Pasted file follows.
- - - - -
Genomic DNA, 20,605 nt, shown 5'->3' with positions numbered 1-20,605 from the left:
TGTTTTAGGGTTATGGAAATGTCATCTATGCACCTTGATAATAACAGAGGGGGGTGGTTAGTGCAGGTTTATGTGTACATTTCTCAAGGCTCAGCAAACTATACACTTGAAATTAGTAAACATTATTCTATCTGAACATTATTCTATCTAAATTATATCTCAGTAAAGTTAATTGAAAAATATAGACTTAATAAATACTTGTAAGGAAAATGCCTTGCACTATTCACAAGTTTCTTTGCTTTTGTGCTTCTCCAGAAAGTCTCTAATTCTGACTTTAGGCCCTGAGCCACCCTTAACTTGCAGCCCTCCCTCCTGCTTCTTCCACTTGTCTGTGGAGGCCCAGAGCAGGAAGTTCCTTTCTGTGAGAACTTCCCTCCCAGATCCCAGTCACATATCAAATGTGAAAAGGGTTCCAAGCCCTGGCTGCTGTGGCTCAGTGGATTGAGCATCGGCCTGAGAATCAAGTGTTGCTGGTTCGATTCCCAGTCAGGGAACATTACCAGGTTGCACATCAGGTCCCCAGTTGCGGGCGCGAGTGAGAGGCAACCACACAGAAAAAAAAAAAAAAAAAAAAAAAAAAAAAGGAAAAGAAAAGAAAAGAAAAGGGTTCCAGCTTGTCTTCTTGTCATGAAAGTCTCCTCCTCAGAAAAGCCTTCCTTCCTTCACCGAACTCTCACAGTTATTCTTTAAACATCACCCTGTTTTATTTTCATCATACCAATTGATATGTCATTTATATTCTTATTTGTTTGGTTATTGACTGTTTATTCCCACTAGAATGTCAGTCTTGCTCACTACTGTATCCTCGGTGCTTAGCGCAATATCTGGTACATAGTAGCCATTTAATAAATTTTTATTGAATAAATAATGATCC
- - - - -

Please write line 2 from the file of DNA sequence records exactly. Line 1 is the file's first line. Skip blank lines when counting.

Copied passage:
TGTTTTAGGGTTATGGAAATGTCATCTATGCACCTTGATAATAACAGAGGGGGGTGGTTAGTGCAGGTTTATGTGTACATTTCTCAAGGCTCAGCAAACTATACACTTGAAATTAGTAAACATTATTCTATCTGAACATTATTCTATCTAAATTATATCTCAGTAAAGTTAATTGAAAAATATAGACTTAATAAATACTTGTAAGGAAAATGCCTTGCACTATTCACAAGTTTCTTTGCTTTTGTGCTTCTCCAGAAAGTCTCTAATTCTGACTTTAGGCCCTGAGCCACCCTTAACTTGCAGCCCTCCCTCCTGCTTCTTCCACTTGTCTGTGGAGGCCCAGAGCAGGAAGTTCCTTTCTGTGAGAACTTCCCTCCCAGATCCCAGTCACATATCAAATGTGAAAAGGGTTCCAAGCCCTGGCTGCTGTGGCTCAGTGGATTGAGCATCGGCCTGAGAATCAAGTGTTGCTGGTTCGATTCCCAGTCAGGGAACATTACCAGGTTGCACATCAGGTCCCCAGTTGCGGGCGCGAGTGAGAGGCAACCACACAGAAAAAAAAAAAAAAAAAAAAAAAAAAAAAGGAAAAGAAAAGAAAAGAAAAGGGTTCCAGCTTGTCTTCTTGTCATGAAAGTCTCCTCCTCAGAAAAGCCTTCCTTCCTTCACCGAACTCTCACAGTTATTCTTTAAACATCACCCTGTTTTATTTTCATCATACCAATTGATATGTCATTTATATTCTTATTTGTTTGGTTATTGACTGTTTATTCCCACTAGAATGTCAGTCTTGCTCACTACTGTATCCTCGGTGCTTAGCGCAATATCTGGTACATAGTAGCCATTTAATAAATTTTTATTGAATAAATAATGATCC